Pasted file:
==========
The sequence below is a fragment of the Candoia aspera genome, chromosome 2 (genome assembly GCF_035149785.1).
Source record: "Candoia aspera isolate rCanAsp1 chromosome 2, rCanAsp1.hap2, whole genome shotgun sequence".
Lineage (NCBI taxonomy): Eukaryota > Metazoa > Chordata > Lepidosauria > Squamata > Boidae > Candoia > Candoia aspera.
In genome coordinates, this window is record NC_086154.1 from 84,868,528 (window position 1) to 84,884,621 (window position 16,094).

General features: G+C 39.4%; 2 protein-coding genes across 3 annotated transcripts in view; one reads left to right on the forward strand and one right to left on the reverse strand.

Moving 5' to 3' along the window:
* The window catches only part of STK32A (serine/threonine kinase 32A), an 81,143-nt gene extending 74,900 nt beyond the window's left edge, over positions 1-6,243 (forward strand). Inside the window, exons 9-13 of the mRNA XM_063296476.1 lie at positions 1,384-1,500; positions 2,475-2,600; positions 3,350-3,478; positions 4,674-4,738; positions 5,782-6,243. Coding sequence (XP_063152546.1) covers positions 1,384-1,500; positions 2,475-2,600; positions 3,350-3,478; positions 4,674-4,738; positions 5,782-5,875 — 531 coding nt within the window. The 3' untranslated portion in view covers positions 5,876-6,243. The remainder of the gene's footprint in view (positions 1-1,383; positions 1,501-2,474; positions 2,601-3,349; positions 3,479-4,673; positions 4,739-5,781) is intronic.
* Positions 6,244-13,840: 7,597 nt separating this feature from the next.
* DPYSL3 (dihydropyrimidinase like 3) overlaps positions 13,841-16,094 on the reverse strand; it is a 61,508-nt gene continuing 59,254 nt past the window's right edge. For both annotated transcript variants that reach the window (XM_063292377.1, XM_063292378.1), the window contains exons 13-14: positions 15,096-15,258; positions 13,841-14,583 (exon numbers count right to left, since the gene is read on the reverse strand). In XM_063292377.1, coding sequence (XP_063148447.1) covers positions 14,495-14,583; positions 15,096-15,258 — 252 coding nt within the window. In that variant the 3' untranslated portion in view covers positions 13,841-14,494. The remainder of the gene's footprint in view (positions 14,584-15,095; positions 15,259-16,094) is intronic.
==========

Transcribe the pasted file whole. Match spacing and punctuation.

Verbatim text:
The sequence below is a fragment of the Candoia aspera genome, chromosome 2 (genome assembly GCF_035149785.1).
Source record: "Candoia aspera isolate rCanAsp1 chromosome 2, rCanAsp1.hap2, whole genome shotgun sequence".
Lineage (NCBI taxonomy): Eukaryota > Metazoa > Chordata > Lepidosauria > Squamata > Boidae > Candoia > Candoia aspera.
In genome coordinates, this window is record NC_086154.1 from 84,868,528 (window position 1) to 84,884,621 (window position 16,094).

General features: G+C 39.4%; 2 protein-coding genes across 3 annotated transcripts in view; one reads left to right on the forward strand and one right to left on the reverse strand.

Moving 5' to 3' along the window:
* The window catches only part of STK32A (serine/threonine kinase 32A), an 81,143-nt gene extending 74,900 nt beyond the window's left edge, over positions 1-6,243 (forward strand). Inside the window, exons 9-13 of the mRNA XM_063296476.1 lie at positions 1,384-1,500; positions 2,475-2,600; positions 3,350-3,478; positions 4,674-4,738; positions 5,782-6,243. Coding sequence (XP_063152546.1) covers positions 1,384-1,500; positions 2,475-2,600; positions 3,350-3,478; positions 4,674-4,738; positions 5,782-5,875 — 531 coding nt within the window. The 3' untranslated portion in view covers positions 5,876-6,243. The remainder of the gene's footprint in view (positions 1-1,383; positions 1,501-2,474; positions 2,601-3,349; positions 3,479-4,673; positions 4,739-5,781) is intronic.
* Positions 6,244-13,840: 7,597 nt separating this feature from the next.
* DPYSL3 (dihydropyrimidinase like 3) overlaps positions 13,841-16,094 on the reverse strand; it is a 61,508-nt gene continuing 59,254 nt past the window's right edge. For both annotated transcript variants that reach the window (XM_063292377.1, XM_063292378.1), the window contains exons 13-14: positions 15,096-15,258; positions 13,841-14,583 (exon numbers count right to left, since the gene is read on the reverse strand). In XM_063292377.1, coding sequence (XP_063148447.1) covers positions 14,495-14,583; positions 15,096-15,258 — 252 coding nt within the window. In that variant the 3' untranslated portion in view covers positions 13,841-14,494. The remainder of the gene's footprint in view (positions 14,584-15,095; positions 15,259-16,094) is intronic.